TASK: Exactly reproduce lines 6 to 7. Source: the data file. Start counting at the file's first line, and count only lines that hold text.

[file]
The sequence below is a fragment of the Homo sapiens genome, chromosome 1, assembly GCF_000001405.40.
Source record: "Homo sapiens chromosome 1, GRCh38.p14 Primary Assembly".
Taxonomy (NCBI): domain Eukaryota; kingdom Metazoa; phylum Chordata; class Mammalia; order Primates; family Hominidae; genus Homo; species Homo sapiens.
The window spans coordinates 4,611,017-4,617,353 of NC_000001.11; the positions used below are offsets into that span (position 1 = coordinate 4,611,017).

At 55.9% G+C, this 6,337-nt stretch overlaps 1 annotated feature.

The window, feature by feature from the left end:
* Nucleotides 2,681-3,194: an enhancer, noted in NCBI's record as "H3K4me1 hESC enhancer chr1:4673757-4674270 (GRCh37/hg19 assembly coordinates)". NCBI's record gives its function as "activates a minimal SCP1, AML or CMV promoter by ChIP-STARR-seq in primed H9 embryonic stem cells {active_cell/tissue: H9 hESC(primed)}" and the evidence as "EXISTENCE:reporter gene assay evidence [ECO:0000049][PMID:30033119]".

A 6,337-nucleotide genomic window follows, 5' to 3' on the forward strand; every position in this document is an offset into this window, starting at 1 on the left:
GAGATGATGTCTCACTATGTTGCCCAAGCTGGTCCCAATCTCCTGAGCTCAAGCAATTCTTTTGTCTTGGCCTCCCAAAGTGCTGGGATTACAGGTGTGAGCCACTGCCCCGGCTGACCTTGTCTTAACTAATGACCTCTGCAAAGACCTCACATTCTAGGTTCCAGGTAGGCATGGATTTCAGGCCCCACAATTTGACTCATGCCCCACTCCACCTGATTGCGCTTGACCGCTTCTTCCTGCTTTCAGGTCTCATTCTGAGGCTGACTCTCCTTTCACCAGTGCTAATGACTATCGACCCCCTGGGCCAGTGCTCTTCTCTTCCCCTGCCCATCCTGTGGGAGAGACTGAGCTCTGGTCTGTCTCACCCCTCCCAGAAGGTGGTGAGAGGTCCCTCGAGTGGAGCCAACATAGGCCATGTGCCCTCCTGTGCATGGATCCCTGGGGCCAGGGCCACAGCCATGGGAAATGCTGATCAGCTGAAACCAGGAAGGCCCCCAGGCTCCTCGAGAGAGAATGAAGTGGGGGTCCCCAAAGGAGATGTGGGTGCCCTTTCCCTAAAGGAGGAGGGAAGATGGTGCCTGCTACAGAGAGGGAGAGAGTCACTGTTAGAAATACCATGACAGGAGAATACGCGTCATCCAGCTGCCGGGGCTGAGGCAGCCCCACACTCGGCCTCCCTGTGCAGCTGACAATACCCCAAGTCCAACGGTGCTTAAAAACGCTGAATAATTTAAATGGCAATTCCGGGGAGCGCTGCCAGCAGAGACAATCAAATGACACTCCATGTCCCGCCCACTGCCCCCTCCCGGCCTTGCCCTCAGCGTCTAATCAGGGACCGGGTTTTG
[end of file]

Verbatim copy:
The window, feature by feature from the left end:
* Nucleotides 2,681-3,194: an enhancer, noted in NCBI's record as "H3K4me1 hESC enhancer chr1:4673757-4674270 (GRCh37/hg19 assembly coordinates)". NCBI's record gives its function as "activates a minimal SCP1, AML or CMV promoter by ChIP-STARR-seq in primed H9 embryonic stem cells {active_cell/tissue: H9 hESC(primed)}" and the evidence as "EXISTENCE:reporter gene assay evidence [ECO:0000049][PMID:30033119]".